While not being a fervent nationalist myself I find it hard to fault that simple logic and equally hard to understand the constant impossible requests from the status quo side for guarantees as to the shape of a future independent Scotland ten years hence.

            A NO vote doesn’t guarantee anything either.

            Hot debate. What do you think? Thumb up 14 Thumb down 3

          • For Jamie Black:

            1 A better jobs market -I believe so.

            2 Job security – Depends on who you work for, how good you are at your job etc.

            3 Lower taxation – I’m not an economist, but why should it? The cost of everything is going up under the present UK Govt. & with their selling off of the Royal Mail for example you can be sure that your mail costs will go up even if the 6 day a week delivery is maintained. I know, I know, this is going to be “enshrined in legislation” but how long will that last?

            4 Lower fuel bills – unlikely under any Govt. Whatever their colour… Sorry about that – I’m afraid that’s a fact of life no matter what anyone says!

            5 Better roads infrastructure. I’m not a fan of the A9 but surely you have to admit that the Scottish Govt. Is at least putting it’s money where it’s mouth is. Neither am I a particular fan of the solution for the A83 at the Rest & Be Thankful but at least something is finally happening.

            6 Better local services. If by that you mean “Will local Govt. be better financed?” Then yes, I believe it will be in time. What the local authority then decides to do with the money is up to them, their councillors and, ultimately, you as a voter.

            7 Cheaper & more affordable housing. Once we, as a nation, have control of all our revenues one of the things that can be done is to start building more homes – this will provide more jobs, more people in work, more money in the worker’s pockets and, as the supply of houses increases there will be, hopefully a decrease in prices. Nothing in this world is certain, however, and the greed of bankers does not give me much hope that they will be controlled & ‘reined-in’ in their desire for profit!

            8 Better healthcare than the “Scottish run NHS provides” in my opinion, having recently had a kidney removed, you can’t get much better than the Scottish run NHS. If we vote ‘NO’ I firmly believe that one of the first consequences will be an attempt to cut the ‘block grant’ to Holyrood resulting in less money for Scotland and our NHS. The ongoing current privatisation of the NHS in England currently means that their is already a decrease in the Barnett ‘consequentials’ to Scotland and our current Govt., in Holyrood, STILL MANAGES TO FULLY FUND THE NHS IN SCOTLAND,! As an aside, you do realise that, by law, the Scottish Govt. Is not allowed to overspend their budget and that, since the SNP came into power the budget has been balanced every year?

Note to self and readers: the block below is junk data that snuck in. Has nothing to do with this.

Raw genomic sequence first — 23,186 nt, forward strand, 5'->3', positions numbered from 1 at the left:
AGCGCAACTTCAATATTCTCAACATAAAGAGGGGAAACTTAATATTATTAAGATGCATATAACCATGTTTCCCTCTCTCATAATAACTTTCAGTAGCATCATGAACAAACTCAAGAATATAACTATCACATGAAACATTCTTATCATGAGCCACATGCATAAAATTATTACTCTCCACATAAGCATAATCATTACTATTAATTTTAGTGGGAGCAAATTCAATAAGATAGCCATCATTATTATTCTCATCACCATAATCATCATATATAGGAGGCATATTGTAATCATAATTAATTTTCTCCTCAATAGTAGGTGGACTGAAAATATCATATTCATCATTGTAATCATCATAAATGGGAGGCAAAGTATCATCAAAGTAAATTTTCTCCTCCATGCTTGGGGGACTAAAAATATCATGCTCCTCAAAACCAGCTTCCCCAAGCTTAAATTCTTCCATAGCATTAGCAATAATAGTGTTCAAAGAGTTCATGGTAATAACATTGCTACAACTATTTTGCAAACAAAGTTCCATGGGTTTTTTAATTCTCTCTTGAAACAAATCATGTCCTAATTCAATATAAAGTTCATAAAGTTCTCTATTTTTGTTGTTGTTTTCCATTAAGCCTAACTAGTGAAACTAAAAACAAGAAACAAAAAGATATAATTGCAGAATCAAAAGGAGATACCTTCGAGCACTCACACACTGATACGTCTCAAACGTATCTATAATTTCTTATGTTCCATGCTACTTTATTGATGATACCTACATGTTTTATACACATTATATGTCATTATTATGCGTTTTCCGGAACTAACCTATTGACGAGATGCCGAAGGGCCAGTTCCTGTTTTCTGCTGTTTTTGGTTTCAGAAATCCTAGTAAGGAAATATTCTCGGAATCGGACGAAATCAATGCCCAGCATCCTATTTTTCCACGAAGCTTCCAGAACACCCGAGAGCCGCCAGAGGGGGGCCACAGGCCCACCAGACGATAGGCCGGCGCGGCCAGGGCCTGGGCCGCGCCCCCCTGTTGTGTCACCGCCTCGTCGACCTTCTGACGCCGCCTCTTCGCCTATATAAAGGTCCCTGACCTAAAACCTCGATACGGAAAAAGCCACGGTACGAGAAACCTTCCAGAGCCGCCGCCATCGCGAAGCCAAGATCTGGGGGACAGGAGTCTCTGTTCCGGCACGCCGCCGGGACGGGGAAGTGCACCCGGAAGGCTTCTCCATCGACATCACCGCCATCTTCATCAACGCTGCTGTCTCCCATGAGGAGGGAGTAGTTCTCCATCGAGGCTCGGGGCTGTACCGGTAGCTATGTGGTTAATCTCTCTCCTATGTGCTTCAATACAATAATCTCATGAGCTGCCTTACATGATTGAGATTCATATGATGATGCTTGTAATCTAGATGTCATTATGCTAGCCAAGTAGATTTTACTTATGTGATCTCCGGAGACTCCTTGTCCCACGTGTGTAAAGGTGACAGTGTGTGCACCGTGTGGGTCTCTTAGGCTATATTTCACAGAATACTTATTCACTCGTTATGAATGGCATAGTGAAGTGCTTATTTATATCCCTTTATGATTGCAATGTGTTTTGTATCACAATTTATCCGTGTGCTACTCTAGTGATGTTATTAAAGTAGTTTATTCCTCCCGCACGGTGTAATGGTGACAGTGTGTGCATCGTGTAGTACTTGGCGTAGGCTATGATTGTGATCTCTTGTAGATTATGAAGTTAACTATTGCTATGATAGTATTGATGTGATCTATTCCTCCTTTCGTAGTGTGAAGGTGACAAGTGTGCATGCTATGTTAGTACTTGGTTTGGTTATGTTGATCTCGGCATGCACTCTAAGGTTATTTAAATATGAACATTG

9 Better ferry services. I infer from this that either you live, or have family living, on one of Islands. Is it a more frequent service you want? Perhaps you want a bridge joining the island to the mainland? The first is under the control of Cal-Mac, currently owned & subsidised by the Scottish Govt. for many years now. Would you like it privatised with the (probable) consequent increase in costs and fares?

            I totally disagree with your last paragraph “Yes…..not interested in everyone in Scotland” This is absolute rubbish – no personal offence meant, but it is. The YES campaign is about EVERYONE in Scotland and I am voting with them for the future of my young relations so that decisions about Scotland can be made in Scotland by, and only by, the people of Scotland with no external, unelected by us, Govt. Department!

            I trust that you will, as I have your comments, give some serious thought to my response.

            Hot debate. What do you think? Thumb up 11 Thumb down 6

          • In reply to JB.
            Do I really have to take you through what the future holds for the UK after I gave my Swiss exchange rate example below?
            It is a complex issue but if we (the UK) rebalanced our exports and imports so that imports are predominantly primary and our exports are predominantly secondary the UK stands some chance of reversing the long term downward trend of impoverishment. Unfortunately, the reverse is happening, in the last few years our export balance has moved towards more primary and less secondary product. Nothing any of the UK parties are proposing will correct this as too much of the UK’s creative resource is consumed by London.
            Scotland, despite one size fits all UK economic policy is in the fortunate position of exporting more manufactured goods than we import, the same is true of Food and Drink, and Energy in spades. Scotland is a world leader in Life, Nano and IT sciences. Our tertiary exports include World class Funds management and creative IT skills, Grand Theft Auto V being the latest example.
            So Scotland’s path and its population, and your family, can step off the downward UK spiral by voting “Yes” and have a good chance of developing an even more robust, well balanced and beneficial economy. Nothing warm and fuzzy about that, just good sense.

            Like or Dislike: Thumb up 8 Thumb down 1

  3. Did not see the program but if Glen Campbell is supporting the Independence cause he must have been the victim of a lightening strike. I did see the show the night before with Kirsty[Labour Party Member] Wark showing she was as biased as ever in the borders but still the audience would not be drawn in the direction she was trying so hard to push.